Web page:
giant knotweed

Polygonum sachalinense


Family: Polygonaceae

Other common names: Sakhalin knotweed

Weed Class: B

Year Listed: 1999

Native to: Asia

Toxic: not known to be

additional photos



Why is it a noxious weed?

It creates dense colonies that exclude native vegetation and greatly alter natural ecosystems. Established populations are extremely persistent and difficult to eradicate, even very small fragments can form new plants.

How would I identify it?

General Description: Giant knotweed is an herbaceous perennial, strongly rhizomatous, growing over 12 feet tall. It has huge elephant-ear shaped leaves. It is similar to Japanese knotweed but its features are larger in size.

Flower Description: Flowers are white with a greenish tint and are in small clusters (panicles) in the leaf axils mainly on the upper portions of the stems.

Leaf Description: Leaves are alternate, very large and heart shaped. They are often more than a foot long and 2/3 as wide.

Stem Description: Stems are hollow, jointed and swollen at the nodes.

Fruit/Seed Description: The seed structure is a 3-sided achene that is shiny and brown-black.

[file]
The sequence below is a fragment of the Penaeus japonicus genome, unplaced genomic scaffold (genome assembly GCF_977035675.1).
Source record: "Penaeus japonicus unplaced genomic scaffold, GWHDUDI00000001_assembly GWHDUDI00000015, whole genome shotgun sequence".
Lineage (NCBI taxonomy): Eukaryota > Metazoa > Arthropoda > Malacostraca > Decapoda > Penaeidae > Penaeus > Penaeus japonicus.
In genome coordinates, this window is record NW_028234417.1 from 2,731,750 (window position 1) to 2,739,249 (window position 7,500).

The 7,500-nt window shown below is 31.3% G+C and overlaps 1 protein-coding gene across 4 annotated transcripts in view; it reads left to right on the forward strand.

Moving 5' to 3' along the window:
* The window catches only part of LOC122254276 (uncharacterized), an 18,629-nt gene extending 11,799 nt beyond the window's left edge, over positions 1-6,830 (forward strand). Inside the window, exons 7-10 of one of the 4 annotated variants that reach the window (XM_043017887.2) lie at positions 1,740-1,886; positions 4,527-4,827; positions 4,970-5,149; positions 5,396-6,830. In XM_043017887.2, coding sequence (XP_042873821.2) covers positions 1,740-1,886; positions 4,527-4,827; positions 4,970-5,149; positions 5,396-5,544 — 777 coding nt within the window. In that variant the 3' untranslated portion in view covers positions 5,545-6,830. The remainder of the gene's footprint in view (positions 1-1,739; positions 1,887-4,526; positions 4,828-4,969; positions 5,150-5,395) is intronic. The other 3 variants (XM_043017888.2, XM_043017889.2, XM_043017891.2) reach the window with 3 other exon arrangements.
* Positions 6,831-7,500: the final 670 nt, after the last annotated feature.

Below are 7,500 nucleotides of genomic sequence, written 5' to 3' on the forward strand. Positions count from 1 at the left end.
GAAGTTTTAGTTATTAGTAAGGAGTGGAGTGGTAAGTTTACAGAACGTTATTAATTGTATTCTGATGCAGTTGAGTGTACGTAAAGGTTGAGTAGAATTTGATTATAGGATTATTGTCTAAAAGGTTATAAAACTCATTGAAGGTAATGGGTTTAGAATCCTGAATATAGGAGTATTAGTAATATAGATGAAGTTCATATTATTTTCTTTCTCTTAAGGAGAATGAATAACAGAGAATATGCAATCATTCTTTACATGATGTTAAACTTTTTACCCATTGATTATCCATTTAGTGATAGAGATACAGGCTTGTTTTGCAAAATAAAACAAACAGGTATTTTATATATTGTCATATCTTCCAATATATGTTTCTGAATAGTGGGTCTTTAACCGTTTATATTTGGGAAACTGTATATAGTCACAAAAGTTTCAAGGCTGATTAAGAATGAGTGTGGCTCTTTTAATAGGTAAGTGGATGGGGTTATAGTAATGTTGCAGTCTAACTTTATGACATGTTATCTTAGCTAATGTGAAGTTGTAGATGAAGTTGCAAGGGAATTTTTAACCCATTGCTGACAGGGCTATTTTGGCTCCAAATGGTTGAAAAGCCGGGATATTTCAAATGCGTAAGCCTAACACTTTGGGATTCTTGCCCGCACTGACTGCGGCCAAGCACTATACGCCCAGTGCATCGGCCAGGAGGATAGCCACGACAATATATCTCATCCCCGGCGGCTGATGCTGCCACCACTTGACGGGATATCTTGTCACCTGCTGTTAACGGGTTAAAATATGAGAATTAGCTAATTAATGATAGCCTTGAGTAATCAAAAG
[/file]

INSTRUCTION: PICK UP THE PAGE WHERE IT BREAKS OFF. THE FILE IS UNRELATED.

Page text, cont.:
May be confused with: Knotweed species resemble each other, as the name implies, giant knotweed is much larger than the other knotweeds found in Washington. If you need help with plant identification, please contact your county noxious weed coordinator.

How does it reproduce?

Giant Knotweed reproduces mainly by rhizomes.

Where does it grow?

Giant Knotweed is found along stream banks, in moist waste places, neglected gardens, roadsides and railroad right-of-ways. Please click here to see a county level distribution map of giant knotweed in Washington.

How do I control it?

General Control Strategy

Mowing or cutting plant shoots is ineffective alone; however, mowing followed by herbicide treatments will provide some control. Methods must be repeated if infestation is very large. Care must be taken not to produce new plants. All plant material should be removed, dried and burned if possible. New plants can sprout from very small fragments.

Mechanical Control

Grubbing out small clumps when discovered can prevent new colonies from establishing. Rhizomes and fragments left in the ground, or nearby, can regenerate and spread infestations. The entire root system must be removed since re-sprouting can occur from rhizomes.

Biological Control

There are currently no registered biological control agents for use on any of these Polygonum species. Grazing may be an effective strategy to prevent establishment. Any grazing strategy should be carefully controlled to prevent damage in riparian areas.

Herbicide Control

Please refer to the PNW Weed Management Handbook, or contact your county noxious weed coordinator.


For more information

See our Written Findings for more information about giant knotweed (Polygonum sachalinense).

Additional Photos


Giant knotweed flowers

Giant knotweed leaves and flowers

stem example

leaf with fall color

roadside infestation

flowering stem structure

leaf example

flowering stem with some seeds still attached


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